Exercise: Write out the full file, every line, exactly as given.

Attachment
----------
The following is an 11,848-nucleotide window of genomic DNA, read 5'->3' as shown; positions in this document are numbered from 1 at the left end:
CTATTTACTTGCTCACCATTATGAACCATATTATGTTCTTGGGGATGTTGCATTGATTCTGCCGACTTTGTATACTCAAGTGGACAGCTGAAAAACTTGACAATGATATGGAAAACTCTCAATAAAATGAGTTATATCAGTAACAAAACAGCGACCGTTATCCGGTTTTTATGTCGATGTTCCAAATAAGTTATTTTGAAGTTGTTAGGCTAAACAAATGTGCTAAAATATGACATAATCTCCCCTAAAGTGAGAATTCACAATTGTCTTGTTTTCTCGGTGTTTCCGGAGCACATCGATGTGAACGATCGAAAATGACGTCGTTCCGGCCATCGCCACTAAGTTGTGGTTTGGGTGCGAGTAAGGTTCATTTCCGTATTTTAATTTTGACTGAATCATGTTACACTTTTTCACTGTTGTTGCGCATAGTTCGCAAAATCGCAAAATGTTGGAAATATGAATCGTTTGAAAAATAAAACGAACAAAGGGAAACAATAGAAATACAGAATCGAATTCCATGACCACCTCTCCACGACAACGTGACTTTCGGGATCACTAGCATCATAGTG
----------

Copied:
The following is an 11,848-nucleotide window of genomic DNA, read 5'->3' as shown; positions in this document are numbered from 1 at the left end:
CTATTTACTTGCTCACCATTATGAACCATATTATGTTCTTGGGGATGTTGCATTGATTCTGCCGACTTTGTATACTCAAGTGGACAGCTGAAAAACTTGACAATGATATGGAAAACTCTCAATAAAATGAGTTATATCAGTAACAAAACAGCGACCGTTATCCGGTTTTTATGTCGATGTTCCAAATAAGTTATTTTGAAGTTGTTAGGCTAAACAAATGTGCTAAAATATGACATAATCTCCCCTAAAGTGAGAATTCACAATTGTCTTGTTTTCTCGGTGTTTCCGGAGCACATCGATGTGAACGATCGAAAATGACGTCGTTCCGGCCATCGCCACTAAGTTGTGGTTTGGGTGCGAGTAAGGTTCATTTCCGTATTTTAATTTTGACTGAATCATGTTACACTTTTTCACTGTTGTTGCGCATAGTTCGCAAAATCGCAAAATGTTGGAAATATGAATCGTTTGAAAAATAAAACGAACAAAGGGAAACAATAGAAATACAGAATCGAATTCCATGACCACCTCTCCACGACAACGTGACTTTCGGGATCACTAGCATCATAGTG